Virginia public school enrollment fails to rebound from pre-pandemic levels | Richmond Local News


By KENYA HUNTER Richmond Times-Dispatch

Virginia public schools have yet to rebound from pandemic-era enrollment losses, according to state data.

Last year, 44,000 students chose to leave Virginia public schools, many with parents who hoped to save the social and emotional health of their children, who they feared were at risk due to school closures. pandemic-related schools.

In March 2020, Governor Ralph Northam ordered schools closed to prevent the transmission of COVID-19. Then nearly a year later, he ordered students back to school, forcing local school districts to reopen.

Even with the state’s mandate to reopen state schools five days a week, student enrollment in the state trailed 46,000 students this year compared to 2019.

Kristy Bearfield, a Henrico County parent who enrolled her daughter, Zoey, in Henrico’s virtual program last year, said she had hoped to send her back to a school building. But when Henrico ran out of places for her reduced-capacity virtual academy and the virus continued to spread, she still didn’t feel comfortable sending Zoey to school in person.

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Although she still hopes to return, she has seen positive effects on her daughter’s education.

“I don’t think everyone is looking [home-school] be a permanent solution. I think there are a lot of people who just do it to get by and be safe, Bearfield said in an interview. She also said that with Zoey, who has been diagnosed with attention deficit hyperactivity disorder and has an individual education plan, Bearfield as a parent is more able to be accommodating.

“I don’t have to rely on teachers and helpers to provide her with what she needs. So that’s probably one of the main advantages.

Henrico saw its number drop below 50,000 students for the first time in more than a decade to 49,991 students. Last year, the district said it lost 1,400 students and saw a 118% increase in the number of students leaving the public school system to attend private school.

“Like most school divisions across the country, HCPS continues to see the impacts of COVID-19 reflected in student enrollment data,” said Eileen Cox, spokesperson for Henrico Schools. “We are encouraged, however, to see increases in kindergarten enrollment this school year. Kindergarten is essential because it is the basis for academic success; it is an opportunity for students to learn key academic concepts and develop social skills.

Many parents have also opted for private schools. At St. Mary’s Catholic School in Henrico, the school saw interest double and saw a 10% increase in enrollment, according to figures provided by the school.

Much of the loss of public school enrollment is in the early primary grades. In the 2020-21 school year, the first full school year of the pandemic, only about 80,000 kindergarten children were enrolled in school, nearly 12,000 fewer than in 2019-20. Now there are around 87,000 kindergarteners, which means the number is growing, but not back to pre-pandemic levels.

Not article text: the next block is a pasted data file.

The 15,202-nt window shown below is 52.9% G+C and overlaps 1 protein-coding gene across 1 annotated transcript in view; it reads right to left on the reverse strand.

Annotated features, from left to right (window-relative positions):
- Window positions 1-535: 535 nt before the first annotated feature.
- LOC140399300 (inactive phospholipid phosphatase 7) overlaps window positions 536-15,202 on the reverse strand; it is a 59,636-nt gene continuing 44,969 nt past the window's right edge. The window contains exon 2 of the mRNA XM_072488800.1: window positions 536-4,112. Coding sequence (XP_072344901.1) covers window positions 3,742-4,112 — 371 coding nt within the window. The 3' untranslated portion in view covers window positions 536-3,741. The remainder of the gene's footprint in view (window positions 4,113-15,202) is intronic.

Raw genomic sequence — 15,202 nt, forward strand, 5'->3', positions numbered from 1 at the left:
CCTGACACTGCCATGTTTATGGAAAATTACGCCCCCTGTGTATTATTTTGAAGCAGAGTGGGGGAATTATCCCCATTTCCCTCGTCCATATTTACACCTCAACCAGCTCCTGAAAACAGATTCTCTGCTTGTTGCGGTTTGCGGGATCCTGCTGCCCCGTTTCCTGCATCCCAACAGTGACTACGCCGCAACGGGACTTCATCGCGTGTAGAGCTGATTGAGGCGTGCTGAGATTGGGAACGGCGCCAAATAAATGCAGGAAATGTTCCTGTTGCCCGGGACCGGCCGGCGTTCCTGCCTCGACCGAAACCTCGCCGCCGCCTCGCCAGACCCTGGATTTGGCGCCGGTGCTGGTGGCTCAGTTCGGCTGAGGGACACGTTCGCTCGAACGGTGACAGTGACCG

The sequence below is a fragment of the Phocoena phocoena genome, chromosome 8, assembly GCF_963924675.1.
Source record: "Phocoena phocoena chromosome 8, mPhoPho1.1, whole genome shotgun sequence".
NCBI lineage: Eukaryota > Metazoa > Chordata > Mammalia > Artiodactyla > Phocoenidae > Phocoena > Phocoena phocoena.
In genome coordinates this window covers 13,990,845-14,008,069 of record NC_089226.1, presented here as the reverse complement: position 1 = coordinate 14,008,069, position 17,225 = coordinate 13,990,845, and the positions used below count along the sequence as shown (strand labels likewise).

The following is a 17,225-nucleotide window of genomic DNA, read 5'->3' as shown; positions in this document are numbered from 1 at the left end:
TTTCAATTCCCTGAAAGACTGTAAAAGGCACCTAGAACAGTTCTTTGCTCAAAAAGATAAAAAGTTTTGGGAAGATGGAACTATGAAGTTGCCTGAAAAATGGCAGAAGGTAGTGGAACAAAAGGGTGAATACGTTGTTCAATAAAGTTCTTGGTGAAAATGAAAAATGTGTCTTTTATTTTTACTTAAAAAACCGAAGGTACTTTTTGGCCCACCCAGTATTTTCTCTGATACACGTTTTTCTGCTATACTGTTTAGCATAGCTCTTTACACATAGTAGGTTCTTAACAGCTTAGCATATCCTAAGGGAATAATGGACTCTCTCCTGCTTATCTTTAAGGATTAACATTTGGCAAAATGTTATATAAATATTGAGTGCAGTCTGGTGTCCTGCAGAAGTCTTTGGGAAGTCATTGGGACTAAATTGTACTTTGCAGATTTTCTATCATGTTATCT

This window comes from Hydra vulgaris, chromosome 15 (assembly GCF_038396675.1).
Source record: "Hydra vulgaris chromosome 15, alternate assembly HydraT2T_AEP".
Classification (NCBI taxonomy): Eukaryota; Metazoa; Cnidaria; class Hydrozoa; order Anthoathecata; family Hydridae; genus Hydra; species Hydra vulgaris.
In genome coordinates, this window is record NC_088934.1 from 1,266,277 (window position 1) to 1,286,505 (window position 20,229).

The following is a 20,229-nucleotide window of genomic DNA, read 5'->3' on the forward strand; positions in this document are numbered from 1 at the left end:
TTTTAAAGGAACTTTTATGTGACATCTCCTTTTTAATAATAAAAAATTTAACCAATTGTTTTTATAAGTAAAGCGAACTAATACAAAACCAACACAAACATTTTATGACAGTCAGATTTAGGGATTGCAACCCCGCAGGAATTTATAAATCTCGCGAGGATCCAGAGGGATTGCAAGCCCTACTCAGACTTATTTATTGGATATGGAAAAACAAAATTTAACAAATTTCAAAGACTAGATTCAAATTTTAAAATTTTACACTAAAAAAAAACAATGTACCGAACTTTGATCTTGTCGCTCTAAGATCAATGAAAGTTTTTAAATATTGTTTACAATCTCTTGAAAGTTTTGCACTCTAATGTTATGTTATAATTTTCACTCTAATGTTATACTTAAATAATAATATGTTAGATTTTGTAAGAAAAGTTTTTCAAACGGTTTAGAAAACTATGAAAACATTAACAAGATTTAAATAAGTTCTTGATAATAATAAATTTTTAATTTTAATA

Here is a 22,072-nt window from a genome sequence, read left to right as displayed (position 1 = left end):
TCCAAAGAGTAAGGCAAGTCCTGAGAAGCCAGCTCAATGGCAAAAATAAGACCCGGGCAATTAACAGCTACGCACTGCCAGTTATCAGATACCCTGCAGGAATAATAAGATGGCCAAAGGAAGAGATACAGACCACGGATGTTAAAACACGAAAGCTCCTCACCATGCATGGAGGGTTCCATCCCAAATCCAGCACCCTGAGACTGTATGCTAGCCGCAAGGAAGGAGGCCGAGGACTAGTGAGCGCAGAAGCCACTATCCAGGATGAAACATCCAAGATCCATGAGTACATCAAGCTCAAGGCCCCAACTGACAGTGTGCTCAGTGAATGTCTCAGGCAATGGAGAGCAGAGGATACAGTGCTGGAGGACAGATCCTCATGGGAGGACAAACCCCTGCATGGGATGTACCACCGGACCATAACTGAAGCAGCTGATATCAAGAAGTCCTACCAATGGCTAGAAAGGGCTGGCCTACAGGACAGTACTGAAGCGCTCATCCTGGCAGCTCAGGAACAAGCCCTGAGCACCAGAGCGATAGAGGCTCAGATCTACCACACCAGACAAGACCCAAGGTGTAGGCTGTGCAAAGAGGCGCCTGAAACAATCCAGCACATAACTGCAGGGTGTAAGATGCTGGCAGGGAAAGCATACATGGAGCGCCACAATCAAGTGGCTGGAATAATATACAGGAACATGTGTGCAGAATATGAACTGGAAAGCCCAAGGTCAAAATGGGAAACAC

“I think it’s important to point out that a good percentage of the decline in enrollment happens in the early years,” said Jon Becker, associate professor of instructional leadership at Virginia Commonwealth University. “There are many possible explanations for a drop in enrollment. It’s not just parents who are angry with public schools for the way they’ve run the school during the pandemic. »

In the Richmond area, Chesterfield and Hanover counties rebounded from pre-pandemic listing. Chesterfield, which lost nearly 2,000 pupils in the 2020 school year – when all school systems in the region except Hanover started virtually – saw an increase of 2,000 pupils.

Hanover, which lost around 1,000 pupils at the start of the pandemic, saw an increase of around 300 pupils, from 16,519 pupils in 2020-21 to 16,865 pupils this school year. In the 2019-20 school year, the district had more than 17,000 students, according to state data. Hanover was the only school district in the Richmond area to have in-person school five days a week at the start of the 2021 school year.

The numbers for Richmond Public Schools are largely unclear. On paper, it looks like 7,000 students left RPS, dropping enrollment from 28,000 students to 21,000 students.

But the vast majority of that drop, Superintendent Jason Kamras said, is likely due to severing ties with Virginia Virtual Academy, a virtual school operated by K12 Inc., for which RPS served as fiscal agent. Virginia Virtual Academy is not the same as Virtual Virginia, a program run by the state Department of Education.

Virtual Academy data has never been broken down between students at physical facilities in the district and those at the academy, making it difficult to get a clear picture of Richmond’s enrollment from state data.

Now there are nearly 21,000 students in RPS, a more accurate count than the nearly 28,000 registered as enrolled in RPS last year. The district reported those numbers through Henry L. Marsh Elementary School and Richmond Alternative School. Last year, Henry L. Marsh reported having 3,537 students, a significant jump from 980 students in 2019-20. Now, without Virginia Virtual Academy numbers, there are 474 students enrolled in the school.

Loss of enrollment could have effects on what the state legislature is prepared to deliver in local budgets, unless the General Assembly holds school districts harmless for loss of enrollment as it does. did last year.

“It’s definitely helped school divisions this year,” Becker said. “But if resources are an issue, then it will be important for our school divisions to get that provision back again without a loss in funding.”


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